Wage subsidy fraud - should you be concerned?

Recent media coverage would have us believe that the government has a bevy of auditors armed and ready to investigate businesses who might have applied for the Covid-19 wage subsidy in a fraudulent manner.  Finance Minister, Grant Robertson, claimed in one such article that, “those found to be in breach could face criminal prosecution and face a seven-year jail sentence.”

Should business owners be concerned that after a government-enforced lockdown spent in isolation, a further period of isolation in one of Her Majesty’s establishments is next for them?

If the rules were followed, then the simple answer is probably “no”.  And there are legal complications that make it difficult for the police to prosecute in these circumstances.

In order to apply for the subsidy, the government imposed many rules and conditions relating to both the application criteria, and then the use of the subsidy itself.  Two pertinent applicability rules were:

  • your business has experienced a minimum 30% decline in actual or predicted revenue over the period of a month, when compared with the same month last year, and
  • that decline is related to COVID-19.

The lockdown was announced on two days’ notice on March 24.  There was little time for businesses to make any plans for the disruption that was to inevitably follow.  Indeed, how a firm could sensibly predict that there would be a 30% decline in revenue caused by Covid-19 in just a few days is hard to understand.  Yet firms were faced with little choice: They had the State tell them they could not open; and a lot of businesses were essentially shut down overnight.  Firms had to apply for the subsidy as wages still had to be paid – employment laws prohibit wage suspensions or deductions without agreement of the employee, and employees were hardly going to agree to not be paid for 12 weeks.

It is therefore alarming that in these circumstances the Minister is going on the front-foot and putting the frighteners up business owners by threatening fraud charges.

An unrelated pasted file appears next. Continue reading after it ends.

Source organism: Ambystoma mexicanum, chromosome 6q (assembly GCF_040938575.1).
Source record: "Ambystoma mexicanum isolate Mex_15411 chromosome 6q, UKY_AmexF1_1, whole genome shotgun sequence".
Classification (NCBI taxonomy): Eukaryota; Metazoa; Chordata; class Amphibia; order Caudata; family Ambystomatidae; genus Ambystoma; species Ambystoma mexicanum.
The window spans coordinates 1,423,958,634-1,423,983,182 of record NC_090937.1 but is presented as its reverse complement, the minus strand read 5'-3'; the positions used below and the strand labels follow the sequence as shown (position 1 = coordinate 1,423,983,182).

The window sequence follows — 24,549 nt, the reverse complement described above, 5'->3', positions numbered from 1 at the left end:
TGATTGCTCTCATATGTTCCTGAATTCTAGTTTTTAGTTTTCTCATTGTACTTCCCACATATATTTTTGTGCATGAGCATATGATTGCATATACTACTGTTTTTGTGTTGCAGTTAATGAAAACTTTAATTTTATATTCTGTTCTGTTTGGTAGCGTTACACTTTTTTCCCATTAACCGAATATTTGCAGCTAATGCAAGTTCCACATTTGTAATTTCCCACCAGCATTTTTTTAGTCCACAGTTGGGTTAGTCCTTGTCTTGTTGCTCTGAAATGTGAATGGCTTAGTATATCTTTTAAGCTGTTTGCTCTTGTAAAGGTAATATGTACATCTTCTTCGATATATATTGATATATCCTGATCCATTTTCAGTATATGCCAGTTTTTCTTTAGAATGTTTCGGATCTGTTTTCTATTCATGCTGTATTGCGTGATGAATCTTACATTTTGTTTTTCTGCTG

I was taught at Police College that fraud is an easy crime to investigate, because unlike a burglary or bank robbery where the offenders are disguised, the fraud offender is frequently not disguised and investigators only need to follow the trail of documents, which will lead to the offender.  The hardest part to prove in any fraud offence was intent to defraud which is a necessary element at the very commencement of the fraud taking place.  In other words, if the intent at the very start was not to defraud, and the errors were accounting mistakes, negligence or caused by blind panic of Covid-19 lockdowns, then there is no criminal fraud committed. 

With the wage subsidy, it seems that unless you had a particular devious intent to use the money for paying off your own credit card, or for paying off your mortgage, then it’s hard to understand how a business owner can be committing fraud based on some pretty loose rules published in the media and on websites.

What are the potential legal obstacles preventing a prosecution?

The first is that it is the nuanced concept of criminal liability for companies.  Criminal acts are committed by people, not companies.  If a company has applied for the wage subsidy in fraudulent circumstances, it is possible the defendant is the company, and not the individual making the application on its behalf, which in a lot of circumstances will be junior office staff.  Are these junior employees going to be faced with criminal investigation, and if they are, do they have legal recourse against the employer?

Those applying for the subsidy were required to sign a declaration that the information was true and correct.  But even if the information was not true and correct, the State still must prove intent to defraud at the time the declaration was signed.

Finally, at first blush it seems the rules have not been legislated, as there was no time to do so before lockdown commenced.  Instead, temporary rules have been put in place through Orders in Council – essentially rules by stroke of the Prime Minister’s pen.  In legal terms, these have less authority than statutes passed under parliamentary authority.  In all likelihood Parliament will probably legislate retrospectively once it resumes, but for now, the legality around the subsidy seems very loose.

Despite all of this uncertainty, the government seems intent on recouping part of the $10 billion dollars it has paid out through the subsidy, and is using tough words through the media in order to do this.

We are here to help you if the government comes knocking on your door.  Our director, Nick Kearney, spent six years in the police investigating fraud and knows the ins-and-outs of such investigations and of the parliamentary process.  We also have three experienced court lawyers ready to assist if the need arises. 

Please do not hesitate to call us.